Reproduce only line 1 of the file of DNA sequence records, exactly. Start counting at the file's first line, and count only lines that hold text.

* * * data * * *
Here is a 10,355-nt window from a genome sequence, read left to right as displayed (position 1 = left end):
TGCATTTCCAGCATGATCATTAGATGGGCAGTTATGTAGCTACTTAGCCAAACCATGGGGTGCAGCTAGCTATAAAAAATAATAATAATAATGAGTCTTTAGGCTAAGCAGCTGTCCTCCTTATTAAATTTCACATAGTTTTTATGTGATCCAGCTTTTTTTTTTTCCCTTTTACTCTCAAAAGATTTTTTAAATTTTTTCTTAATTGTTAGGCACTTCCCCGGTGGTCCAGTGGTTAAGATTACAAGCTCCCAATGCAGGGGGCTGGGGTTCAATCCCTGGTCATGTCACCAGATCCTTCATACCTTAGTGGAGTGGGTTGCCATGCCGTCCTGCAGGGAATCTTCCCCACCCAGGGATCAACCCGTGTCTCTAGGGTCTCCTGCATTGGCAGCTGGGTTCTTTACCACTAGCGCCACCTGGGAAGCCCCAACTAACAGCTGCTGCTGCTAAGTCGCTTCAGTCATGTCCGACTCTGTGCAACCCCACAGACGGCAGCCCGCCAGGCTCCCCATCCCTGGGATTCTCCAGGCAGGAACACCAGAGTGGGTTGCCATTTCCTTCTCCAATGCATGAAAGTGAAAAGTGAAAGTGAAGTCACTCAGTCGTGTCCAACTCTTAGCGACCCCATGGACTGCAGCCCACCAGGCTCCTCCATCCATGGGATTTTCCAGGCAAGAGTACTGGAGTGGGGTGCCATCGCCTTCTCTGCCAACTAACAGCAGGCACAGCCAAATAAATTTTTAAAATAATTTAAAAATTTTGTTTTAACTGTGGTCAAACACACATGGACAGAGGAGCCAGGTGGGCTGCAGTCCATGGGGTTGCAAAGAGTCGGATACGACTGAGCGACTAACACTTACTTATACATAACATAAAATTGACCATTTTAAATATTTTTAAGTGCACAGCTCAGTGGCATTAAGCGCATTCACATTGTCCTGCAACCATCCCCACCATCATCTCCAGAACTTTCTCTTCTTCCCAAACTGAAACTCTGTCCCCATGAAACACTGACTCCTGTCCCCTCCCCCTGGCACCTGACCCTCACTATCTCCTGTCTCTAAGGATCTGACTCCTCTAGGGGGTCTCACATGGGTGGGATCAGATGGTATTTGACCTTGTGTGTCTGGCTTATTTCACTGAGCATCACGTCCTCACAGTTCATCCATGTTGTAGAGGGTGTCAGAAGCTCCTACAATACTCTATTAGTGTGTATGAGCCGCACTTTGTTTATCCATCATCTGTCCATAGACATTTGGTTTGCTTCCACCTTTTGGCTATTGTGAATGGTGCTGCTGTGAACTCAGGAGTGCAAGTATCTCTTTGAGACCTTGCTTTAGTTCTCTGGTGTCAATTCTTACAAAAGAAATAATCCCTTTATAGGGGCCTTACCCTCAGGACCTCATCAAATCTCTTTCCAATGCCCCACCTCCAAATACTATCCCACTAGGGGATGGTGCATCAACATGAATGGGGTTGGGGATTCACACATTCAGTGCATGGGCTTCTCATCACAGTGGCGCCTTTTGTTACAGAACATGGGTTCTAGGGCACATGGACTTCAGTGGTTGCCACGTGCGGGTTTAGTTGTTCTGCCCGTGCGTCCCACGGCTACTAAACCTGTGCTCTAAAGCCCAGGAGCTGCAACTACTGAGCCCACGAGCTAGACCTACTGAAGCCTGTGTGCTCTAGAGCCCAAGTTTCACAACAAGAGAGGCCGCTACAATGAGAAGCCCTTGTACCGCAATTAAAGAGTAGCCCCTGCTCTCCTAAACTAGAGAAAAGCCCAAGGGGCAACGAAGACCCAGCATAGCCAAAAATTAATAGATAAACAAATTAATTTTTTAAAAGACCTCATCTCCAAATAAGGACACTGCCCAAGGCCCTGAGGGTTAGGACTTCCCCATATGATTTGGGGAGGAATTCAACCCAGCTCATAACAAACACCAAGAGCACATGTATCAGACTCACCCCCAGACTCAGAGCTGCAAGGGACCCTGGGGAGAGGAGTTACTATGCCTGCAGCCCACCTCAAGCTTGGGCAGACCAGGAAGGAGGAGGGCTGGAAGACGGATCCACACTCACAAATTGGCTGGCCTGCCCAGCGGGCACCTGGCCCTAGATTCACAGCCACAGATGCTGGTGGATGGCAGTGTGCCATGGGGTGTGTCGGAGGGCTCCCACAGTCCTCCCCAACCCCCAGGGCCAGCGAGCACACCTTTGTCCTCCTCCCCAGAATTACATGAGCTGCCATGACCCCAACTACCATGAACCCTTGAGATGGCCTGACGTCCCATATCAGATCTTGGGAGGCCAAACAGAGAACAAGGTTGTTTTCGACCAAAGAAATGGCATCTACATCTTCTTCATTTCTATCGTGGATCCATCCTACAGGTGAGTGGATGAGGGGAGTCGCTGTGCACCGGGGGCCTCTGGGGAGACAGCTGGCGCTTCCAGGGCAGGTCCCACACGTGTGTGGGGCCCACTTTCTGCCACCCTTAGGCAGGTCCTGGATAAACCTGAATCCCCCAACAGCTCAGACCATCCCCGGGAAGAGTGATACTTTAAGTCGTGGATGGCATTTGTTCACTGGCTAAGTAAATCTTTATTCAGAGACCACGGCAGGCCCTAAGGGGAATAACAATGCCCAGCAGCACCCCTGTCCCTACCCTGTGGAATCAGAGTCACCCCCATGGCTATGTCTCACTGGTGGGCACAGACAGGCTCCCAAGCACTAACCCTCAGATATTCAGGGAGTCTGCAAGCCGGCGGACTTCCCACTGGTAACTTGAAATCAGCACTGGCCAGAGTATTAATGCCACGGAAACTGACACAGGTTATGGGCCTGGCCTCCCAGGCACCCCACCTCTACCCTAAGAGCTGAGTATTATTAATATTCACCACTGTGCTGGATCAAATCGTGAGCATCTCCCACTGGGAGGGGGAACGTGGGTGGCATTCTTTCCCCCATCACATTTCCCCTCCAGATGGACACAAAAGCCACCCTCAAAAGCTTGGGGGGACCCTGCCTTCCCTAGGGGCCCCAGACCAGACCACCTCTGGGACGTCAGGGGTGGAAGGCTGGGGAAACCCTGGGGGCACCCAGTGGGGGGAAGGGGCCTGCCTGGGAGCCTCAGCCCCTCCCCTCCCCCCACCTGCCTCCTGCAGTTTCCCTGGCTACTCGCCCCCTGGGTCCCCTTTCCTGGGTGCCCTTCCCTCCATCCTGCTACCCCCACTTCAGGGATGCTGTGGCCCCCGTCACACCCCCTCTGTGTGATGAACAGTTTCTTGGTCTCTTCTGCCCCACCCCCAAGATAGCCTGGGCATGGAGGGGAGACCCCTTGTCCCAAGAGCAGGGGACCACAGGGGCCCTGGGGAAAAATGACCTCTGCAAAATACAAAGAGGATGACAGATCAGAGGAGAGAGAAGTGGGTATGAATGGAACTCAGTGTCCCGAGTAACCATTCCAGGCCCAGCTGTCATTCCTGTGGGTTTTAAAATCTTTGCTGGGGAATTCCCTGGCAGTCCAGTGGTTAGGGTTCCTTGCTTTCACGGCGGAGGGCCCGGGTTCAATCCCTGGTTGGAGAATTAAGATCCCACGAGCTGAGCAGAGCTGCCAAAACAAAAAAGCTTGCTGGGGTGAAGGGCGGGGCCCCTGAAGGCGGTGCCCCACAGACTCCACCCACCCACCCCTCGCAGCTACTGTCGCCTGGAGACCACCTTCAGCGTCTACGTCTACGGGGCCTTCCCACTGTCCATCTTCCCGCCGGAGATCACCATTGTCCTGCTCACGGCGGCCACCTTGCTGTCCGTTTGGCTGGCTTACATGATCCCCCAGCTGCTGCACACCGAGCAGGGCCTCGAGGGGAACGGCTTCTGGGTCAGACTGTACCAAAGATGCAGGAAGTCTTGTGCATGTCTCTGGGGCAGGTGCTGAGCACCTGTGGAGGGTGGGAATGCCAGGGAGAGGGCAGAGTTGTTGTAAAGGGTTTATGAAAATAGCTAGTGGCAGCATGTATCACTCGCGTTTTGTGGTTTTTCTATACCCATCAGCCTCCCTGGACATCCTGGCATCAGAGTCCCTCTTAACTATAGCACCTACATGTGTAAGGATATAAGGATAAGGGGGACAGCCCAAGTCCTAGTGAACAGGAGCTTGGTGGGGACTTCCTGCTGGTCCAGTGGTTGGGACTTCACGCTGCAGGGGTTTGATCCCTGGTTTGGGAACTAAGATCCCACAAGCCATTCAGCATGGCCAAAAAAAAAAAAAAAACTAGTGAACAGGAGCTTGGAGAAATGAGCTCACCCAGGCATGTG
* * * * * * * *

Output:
Here is a 10,355-nt window from a genome sequence, read left to right as displayed (position 1 = left end):